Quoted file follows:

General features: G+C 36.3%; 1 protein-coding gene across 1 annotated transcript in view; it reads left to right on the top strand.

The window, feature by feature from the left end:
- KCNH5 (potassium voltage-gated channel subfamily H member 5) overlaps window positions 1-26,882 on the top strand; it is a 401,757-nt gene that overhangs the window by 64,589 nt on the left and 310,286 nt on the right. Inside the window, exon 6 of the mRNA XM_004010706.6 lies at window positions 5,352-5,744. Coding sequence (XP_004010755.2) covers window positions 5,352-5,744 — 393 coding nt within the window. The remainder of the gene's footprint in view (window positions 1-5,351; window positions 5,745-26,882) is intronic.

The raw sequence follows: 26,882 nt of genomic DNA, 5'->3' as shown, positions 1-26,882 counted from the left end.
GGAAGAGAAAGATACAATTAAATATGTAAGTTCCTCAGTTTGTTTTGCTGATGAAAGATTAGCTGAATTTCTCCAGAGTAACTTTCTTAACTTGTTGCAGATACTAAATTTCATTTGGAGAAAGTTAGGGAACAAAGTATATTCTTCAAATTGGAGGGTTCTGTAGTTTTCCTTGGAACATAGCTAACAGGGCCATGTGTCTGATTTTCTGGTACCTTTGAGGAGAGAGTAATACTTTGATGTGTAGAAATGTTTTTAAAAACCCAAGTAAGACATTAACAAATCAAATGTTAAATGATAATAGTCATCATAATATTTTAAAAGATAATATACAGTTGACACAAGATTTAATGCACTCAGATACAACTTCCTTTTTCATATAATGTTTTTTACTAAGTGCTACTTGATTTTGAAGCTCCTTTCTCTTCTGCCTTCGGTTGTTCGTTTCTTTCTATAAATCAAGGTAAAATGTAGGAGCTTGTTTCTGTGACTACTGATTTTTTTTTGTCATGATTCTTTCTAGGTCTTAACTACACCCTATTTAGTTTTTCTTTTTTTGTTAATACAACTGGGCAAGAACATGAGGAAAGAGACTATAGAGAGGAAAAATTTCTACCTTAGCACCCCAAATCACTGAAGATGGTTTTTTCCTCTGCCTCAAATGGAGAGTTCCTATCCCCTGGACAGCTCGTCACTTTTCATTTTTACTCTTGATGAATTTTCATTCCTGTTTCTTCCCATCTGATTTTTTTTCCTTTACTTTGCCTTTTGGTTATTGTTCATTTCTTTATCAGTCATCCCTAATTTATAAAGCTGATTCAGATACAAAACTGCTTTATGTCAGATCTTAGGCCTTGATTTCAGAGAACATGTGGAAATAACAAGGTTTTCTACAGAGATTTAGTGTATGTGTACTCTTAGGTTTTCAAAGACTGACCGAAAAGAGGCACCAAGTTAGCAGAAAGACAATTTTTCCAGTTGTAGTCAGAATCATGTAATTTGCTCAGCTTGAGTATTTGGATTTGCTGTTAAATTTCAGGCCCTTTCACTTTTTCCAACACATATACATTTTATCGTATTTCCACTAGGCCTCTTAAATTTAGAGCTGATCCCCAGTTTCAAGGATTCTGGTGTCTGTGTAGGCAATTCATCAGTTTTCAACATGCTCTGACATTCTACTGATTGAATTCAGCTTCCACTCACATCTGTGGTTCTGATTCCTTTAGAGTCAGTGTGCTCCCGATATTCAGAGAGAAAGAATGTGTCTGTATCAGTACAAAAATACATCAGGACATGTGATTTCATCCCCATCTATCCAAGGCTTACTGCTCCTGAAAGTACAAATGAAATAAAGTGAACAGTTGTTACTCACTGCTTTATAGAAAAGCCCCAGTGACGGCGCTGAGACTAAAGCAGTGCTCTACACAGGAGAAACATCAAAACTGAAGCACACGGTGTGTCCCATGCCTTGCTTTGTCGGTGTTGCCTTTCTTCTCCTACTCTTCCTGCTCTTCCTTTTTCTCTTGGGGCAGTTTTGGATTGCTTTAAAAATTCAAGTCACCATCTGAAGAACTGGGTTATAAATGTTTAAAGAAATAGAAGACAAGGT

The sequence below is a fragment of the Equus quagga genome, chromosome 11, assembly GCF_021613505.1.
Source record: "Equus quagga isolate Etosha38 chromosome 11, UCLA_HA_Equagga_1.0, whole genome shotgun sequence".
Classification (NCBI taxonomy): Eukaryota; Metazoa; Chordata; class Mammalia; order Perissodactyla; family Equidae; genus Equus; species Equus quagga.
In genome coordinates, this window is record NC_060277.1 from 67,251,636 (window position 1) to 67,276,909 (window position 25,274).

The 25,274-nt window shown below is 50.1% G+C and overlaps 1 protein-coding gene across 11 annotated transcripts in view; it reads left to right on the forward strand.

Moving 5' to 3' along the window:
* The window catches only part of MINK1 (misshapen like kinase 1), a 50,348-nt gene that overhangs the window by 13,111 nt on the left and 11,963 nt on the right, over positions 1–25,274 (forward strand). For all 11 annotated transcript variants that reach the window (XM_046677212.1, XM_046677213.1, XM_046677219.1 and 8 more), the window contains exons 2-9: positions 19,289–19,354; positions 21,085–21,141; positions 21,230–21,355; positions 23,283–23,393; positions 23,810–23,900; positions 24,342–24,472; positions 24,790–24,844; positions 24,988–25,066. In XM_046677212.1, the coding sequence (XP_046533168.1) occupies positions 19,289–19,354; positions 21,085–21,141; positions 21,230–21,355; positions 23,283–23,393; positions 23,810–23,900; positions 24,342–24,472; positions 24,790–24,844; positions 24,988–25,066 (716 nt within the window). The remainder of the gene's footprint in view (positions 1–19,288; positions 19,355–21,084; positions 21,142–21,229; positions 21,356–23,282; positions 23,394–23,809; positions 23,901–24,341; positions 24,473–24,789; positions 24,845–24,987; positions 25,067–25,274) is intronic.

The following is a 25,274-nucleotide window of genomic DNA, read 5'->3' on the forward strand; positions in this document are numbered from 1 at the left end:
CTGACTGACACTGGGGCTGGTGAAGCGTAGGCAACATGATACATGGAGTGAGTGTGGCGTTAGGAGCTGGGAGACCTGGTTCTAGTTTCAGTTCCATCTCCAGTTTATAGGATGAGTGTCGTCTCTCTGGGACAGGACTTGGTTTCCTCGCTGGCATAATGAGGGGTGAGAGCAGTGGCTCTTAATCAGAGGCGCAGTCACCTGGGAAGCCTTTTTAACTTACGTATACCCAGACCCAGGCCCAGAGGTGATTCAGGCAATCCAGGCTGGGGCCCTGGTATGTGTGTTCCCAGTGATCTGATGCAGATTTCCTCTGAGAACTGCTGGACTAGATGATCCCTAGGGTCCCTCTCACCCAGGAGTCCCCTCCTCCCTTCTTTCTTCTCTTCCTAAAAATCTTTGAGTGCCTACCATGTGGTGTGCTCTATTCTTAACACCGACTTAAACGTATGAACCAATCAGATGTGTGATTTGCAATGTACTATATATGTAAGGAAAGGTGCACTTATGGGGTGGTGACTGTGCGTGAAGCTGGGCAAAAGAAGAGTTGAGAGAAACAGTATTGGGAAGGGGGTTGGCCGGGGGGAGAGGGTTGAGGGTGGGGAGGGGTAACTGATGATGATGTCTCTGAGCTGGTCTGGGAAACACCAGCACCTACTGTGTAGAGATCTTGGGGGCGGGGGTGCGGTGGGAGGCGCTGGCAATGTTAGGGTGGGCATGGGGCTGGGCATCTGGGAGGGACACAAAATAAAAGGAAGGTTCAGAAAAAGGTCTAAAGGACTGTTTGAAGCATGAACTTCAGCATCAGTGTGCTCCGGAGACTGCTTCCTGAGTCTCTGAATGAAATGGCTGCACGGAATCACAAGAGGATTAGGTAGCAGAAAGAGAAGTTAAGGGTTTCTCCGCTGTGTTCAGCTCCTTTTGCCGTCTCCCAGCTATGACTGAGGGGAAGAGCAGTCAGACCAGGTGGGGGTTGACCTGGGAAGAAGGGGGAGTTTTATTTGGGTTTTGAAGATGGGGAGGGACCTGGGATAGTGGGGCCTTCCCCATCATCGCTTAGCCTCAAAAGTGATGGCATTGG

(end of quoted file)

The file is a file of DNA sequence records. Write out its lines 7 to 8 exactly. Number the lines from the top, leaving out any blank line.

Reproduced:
Source record: "Equus quagga isolate Etosha38 chromosome 11, UCLA_HA_Equagga_1.0, whole genome shotgun sequence".
Classification (NCBI taxonomy): Eukaryota; Metazoa; Chordata; class Mammalia; order Perissodactyla; family Equidae; genus Equus; species Equus quagga.